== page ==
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Global tax reforms target multinationals

written by Bella Palmer
global-tax

The OECD said that major companies would pay taxes of at least 15% once the deal is ratified

The push for a uniform corporate tax policy across the world has received a boost as 130 countries and jurisdictions agreed to the proposals.

The Organisation for Economic Co-operation and Development (OECD) said that major companies, including Google and Amazon, would pay taxes of at least 15% once the deal is ratified.

Apart from increasing the minimum tax level for multinationals, the deal aims to shift taxation rights from the country a firm is headquartered to the markets where they make profits.

Tech giants like Facebook and Amazon have been criticised for years for paying low corporation tax in countries where they operate.

All countries within the G20 group came to an agreement at the G7 in London in June.

The signing countries represent more than 90% of the world’s gross domestic product (GDP).

But some low-tax countries such as Ireland, Hungary and Estonia are yet to sign up to the tax reforms.

The framework updates key elements of the century-old international tax system, which is no longer fit for purpose in a globalised and digitalised 21st-century economy, the OECD said.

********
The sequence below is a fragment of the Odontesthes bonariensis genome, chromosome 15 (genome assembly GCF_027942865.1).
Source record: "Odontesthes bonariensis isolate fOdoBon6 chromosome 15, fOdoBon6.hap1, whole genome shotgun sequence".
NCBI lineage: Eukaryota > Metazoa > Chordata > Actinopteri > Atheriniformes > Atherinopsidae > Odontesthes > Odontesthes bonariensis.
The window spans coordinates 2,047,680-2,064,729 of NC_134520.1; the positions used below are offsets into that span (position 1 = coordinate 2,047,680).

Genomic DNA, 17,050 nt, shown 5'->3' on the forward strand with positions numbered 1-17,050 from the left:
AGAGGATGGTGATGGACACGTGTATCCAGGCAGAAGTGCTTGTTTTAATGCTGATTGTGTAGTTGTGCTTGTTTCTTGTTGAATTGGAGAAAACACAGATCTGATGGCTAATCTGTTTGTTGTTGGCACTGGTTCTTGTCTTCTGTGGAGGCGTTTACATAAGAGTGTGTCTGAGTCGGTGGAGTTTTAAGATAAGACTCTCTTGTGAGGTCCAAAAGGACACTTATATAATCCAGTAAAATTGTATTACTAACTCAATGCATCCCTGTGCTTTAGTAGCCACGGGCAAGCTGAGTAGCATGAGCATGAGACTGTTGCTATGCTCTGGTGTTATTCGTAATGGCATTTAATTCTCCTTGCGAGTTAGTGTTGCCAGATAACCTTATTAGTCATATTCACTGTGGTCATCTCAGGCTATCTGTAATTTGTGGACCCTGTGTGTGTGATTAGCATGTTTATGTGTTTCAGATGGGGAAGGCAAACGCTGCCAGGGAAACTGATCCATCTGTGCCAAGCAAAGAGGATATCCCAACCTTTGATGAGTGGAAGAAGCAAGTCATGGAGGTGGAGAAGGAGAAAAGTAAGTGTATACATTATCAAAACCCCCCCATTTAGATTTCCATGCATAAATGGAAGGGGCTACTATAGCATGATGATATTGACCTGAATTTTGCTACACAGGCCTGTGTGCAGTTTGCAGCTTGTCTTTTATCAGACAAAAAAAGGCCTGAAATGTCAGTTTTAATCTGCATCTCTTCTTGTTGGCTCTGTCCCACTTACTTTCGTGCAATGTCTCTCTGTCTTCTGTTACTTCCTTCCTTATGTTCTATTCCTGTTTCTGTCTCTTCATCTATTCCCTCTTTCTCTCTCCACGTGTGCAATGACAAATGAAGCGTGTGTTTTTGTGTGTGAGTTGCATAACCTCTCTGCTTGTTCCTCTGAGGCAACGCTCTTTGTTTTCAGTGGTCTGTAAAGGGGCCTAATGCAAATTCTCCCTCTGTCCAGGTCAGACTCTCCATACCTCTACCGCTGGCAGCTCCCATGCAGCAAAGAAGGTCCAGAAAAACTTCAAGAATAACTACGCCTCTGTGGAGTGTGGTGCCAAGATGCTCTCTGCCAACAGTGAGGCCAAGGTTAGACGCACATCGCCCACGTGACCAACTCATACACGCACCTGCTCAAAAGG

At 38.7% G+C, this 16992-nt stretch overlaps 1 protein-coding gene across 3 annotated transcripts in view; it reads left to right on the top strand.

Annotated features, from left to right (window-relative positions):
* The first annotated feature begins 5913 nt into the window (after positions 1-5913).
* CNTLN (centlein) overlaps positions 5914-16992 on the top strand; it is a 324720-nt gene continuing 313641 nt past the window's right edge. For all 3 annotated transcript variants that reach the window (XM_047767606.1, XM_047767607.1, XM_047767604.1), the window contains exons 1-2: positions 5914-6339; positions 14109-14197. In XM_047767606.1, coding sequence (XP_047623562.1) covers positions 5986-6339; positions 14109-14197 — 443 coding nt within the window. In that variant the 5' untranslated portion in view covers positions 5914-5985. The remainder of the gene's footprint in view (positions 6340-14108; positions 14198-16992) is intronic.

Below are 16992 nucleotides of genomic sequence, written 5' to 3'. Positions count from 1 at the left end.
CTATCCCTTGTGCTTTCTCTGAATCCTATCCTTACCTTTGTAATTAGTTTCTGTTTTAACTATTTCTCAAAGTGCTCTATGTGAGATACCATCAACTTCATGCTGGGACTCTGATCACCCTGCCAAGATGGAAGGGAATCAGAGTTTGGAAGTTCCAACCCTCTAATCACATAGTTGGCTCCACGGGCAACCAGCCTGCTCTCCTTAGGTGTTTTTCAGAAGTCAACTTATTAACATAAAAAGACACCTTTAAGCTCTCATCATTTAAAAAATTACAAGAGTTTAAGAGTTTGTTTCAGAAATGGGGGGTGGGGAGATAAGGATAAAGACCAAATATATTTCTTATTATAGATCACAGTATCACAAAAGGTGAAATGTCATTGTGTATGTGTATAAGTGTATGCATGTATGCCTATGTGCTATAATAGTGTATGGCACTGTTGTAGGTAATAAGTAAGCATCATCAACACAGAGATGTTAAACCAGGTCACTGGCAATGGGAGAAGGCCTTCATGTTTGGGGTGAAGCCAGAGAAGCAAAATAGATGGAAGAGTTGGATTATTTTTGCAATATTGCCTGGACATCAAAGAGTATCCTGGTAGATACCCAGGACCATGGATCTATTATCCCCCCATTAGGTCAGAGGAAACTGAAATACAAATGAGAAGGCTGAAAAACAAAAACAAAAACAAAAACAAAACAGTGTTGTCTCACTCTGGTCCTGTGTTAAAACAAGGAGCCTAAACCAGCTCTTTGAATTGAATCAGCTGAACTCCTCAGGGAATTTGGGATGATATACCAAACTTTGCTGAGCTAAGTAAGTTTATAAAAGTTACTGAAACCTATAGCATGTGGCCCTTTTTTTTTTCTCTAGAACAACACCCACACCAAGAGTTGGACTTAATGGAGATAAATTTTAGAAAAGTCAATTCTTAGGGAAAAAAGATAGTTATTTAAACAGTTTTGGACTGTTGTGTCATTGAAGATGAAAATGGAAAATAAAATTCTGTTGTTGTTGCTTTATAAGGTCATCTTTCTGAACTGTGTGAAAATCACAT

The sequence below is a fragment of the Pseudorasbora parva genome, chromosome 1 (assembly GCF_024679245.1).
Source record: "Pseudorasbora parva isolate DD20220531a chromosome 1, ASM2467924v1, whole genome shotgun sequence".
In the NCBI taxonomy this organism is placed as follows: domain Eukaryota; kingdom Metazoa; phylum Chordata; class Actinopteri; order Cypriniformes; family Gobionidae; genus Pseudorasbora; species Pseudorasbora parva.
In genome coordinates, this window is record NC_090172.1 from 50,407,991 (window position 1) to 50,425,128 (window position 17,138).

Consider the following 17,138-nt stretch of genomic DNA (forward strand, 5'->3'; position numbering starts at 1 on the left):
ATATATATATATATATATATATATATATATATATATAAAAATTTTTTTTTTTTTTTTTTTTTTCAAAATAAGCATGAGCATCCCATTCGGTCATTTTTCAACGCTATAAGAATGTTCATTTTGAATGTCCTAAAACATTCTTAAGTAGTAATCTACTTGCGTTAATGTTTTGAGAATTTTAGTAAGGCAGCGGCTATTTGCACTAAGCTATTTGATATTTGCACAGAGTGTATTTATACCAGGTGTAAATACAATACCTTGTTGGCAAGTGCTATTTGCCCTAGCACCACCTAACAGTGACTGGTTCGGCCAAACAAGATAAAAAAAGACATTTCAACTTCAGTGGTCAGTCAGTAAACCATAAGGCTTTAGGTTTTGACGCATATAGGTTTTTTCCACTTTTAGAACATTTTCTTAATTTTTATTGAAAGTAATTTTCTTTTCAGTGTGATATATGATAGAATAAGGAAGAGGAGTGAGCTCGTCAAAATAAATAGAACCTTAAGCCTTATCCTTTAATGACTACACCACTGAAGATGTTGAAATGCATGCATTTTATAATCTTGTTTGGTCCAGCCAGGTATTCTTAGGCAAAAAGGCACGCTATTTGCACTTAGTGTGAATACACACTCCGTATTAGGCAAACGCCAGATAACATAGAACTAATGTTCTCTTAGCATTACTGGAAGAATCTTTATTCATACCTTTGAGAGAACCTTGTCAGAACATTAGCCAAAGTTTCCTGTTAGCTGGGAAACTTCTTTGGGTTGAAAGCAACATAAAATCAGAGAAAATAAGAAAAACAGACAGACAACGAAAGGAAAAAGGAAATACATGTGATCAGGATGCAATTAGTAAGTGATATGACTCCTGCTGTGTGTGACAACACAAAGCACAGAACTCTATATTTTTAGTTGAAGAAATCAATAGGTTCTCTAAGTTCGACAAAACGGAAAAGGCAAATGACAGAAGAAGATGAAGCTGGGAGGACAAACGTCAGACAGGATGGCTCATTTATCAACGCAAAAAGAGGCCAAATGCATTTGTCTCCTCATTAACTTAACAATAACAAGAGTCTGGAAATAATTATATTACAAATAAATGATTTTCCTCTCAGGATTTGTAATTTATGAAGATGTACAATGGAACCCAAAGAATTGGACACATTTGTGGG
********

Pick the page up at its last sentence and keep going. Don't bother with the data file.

President Joe Biden said the deal brings the world towards an agreed upon policy that will halt the race to the bottom for corporate taxes.

The deal also includes a number of countries and jurisdictions known as tax havens.

After the agreement comes into effect, major companies would be required to pay a minimum of 15% tax in every country they operate in.

Mathias Cormann, Secretary General of the OECD, added that after years of intense work and negotiations, this historic package will ensure that large multinational companies pay their fair share of tax everywhere.

In the UK, Chancellor Rishi Sunak is pushing for exemption for the City of London in the G7’s move for a new global tax system targeted at the world’s largest multinational enterprises.

Sunak previously stated that the recent agreement was historic however it would force the biggest tech companies to pay their fair share of tax in the UK.

However, the Financial Times reported that Britain is one of a number of countries seeking an exemption on financial services, as the chancellor is concerned that the tax reforms could impact multinational banks headquartered in London.

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